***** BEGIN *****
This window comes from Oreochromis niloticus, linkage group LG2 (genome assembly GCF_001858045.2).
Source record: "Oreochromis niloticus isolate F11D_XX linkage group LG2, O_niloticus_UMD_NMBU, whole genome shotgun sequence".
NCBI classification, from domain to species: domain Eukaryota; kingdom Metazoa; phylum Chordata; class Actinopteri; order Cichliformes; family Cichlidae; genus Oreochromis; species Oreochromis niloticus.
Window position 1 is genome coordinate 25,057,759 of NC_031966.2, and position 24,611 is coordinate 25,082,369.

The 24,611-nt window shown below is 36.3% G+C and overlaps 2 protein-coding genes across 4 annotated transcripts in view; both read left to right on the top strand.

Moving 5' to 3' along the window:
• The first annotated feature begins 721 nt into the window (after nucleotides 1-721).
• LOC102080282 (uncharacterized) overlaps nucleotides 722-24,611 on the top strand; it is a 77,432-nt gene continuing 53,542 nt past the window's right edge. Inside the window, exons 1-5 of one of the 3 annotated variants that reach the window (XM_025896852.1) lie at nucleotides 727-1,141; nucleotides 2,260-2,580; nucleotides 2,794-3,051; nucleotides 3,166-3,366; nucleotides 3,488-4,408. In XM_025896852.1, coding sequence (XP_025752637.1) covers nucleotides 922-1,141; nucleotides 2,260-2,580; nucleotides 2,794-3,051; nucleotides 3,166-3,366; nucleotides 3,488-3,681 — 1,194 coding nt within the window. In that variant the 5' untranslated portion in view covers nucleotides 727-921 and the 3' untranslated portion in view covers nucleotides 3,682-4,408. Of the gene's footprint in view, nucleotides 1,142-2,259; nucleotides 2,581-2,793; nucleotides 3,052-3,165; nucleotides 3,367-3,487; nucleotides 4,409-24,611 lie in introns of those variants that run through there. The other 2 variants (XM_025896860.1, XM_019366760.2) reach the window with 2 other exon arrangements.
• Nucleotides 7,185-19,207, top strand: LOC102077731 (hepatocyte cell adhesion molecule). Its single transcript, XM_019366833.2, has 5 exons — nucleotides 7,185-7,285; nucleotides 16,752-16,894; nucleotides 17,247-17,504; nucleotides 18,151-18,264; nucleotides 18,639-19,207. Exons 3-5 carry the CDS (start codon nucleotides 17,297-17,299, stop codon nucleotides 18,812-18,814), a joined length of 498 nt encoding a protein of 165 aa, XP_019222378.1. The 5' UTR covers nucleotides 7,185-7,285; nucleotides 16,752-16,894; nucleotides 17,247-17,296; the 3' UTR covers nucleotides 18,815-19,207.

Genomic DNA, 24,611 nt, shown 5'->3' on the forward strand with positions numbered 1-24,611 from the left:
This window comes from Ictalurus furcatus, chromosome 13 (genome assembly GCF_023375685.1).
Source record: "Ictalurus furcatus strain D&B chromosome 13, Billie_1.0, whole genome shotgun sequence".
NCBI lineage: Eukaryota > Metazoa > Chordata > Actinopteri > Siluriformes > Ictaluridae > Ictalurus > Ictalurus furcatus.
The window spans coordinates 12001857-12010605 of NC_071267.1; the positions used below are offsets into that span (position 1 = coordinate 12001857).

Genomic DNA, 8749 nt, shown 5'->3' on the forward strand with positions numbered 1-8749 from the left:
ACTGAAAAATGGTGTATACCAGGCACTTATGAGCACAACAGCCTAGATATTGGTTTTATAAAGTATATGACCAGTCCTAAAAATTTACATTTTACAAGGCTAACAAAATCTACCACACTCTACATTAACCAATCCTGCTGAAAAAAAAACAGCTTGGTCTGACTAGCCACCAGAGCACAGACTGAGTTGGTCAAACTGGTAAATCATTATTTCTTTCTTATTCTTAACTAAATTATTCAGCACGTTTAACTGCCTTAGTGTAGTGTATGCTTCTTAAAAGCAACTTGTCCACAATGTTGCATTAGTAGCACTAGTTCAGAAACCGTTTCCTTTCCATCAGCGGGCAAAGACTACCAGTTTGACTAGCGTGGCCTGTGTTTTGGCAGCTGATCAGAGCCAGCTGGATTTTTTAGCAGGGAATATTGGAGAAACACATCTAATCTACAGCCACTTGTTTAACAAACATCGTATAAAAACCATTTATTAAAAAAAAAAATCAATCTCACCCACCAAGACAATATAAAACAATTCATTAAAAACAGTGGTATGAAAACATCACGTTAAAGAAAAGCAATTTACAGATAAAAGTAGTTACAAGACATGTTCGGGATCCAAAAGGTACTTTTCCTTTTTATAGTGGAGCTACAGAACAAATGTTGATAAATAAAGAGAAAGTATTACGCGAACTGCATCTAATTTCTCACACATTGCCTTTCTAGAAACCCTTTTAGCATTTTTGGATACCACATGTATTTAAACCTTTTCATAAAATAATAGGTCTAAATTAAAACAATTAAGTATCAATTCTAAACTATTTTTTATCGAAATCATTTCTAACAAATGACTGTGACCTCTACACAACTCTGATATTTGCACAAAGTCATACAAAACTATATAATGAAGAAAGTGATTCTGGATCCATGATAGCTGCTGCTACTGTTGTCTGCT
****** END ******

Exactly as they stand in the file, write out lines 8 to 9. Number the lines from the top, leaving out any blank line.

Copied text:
• LOC102080282 (uncharacterized) overlaps nucleotides 722-24,611 on the top strand; it is a 77,432-nt gene continuing 53,542 nt past the window's right edge. Inside the window, exons 1-5 of one of the 3 annotated variants that reach the window (XM_025896852.1) lie at nucleotides 727-1,141; nucleotides 2,260-2,580; nucleotides 2,794-3,051; nucleotides 3,166-3,366; nucleotides 3,488-4,408. In XM_025896852.1, coding sequence (XP_025752637.1) covers nucleotides 922-1,141; nucleotides 2,260-2,580; nucleotides 2,794-3,051; nucleotides 3,166-3,366; nucleotides 3,488-3,681 — 1,194 coding nt within the window. In that variant the 5' untranslated portion in view covers nucleotides 727-921 and the 3' untranslated portion in view covers nucleotides 3,682-4,408. Of the gene's footprint in view, nucleotides 1,142-2,259; nucleotides 2,581-2,793; nucleotides 3,052-3,165; nucleotides 3,367-3,487; nucleotides 4,409-24,611 lie in introns of those variants that run through there. The other 2 variants (XM_025896860.1, XM_019366760.2) reach the window with 2 other exon arrangements.
• Nucleotides 7,185-19,207, top strand: LOC102077731 (hepatocyte cell adhesion molecule). Its single transcript, XM_019366833.2, has 5 exons — nucleotides 7,185-7,285; nucleotides 16,752-16,894; nucleotides 17,247-17,504; nucleotides 18,151-18,264; nucleotides 18,639-19,207. Exons 3-5 carry the CDS (start codon nucleotides 17,297-17,299, stop codon nucleotides 18,812-18,814), a joined length of 498 nt encoding a protein of 165 aa, XP_019222378.1. The 5' UTR covers nucleotides 7,185-7,285; nucleotides 16,752-16,894; nucleotides 17,247-17,296; the 3' UTR covers nucleotides 18,815-19,207.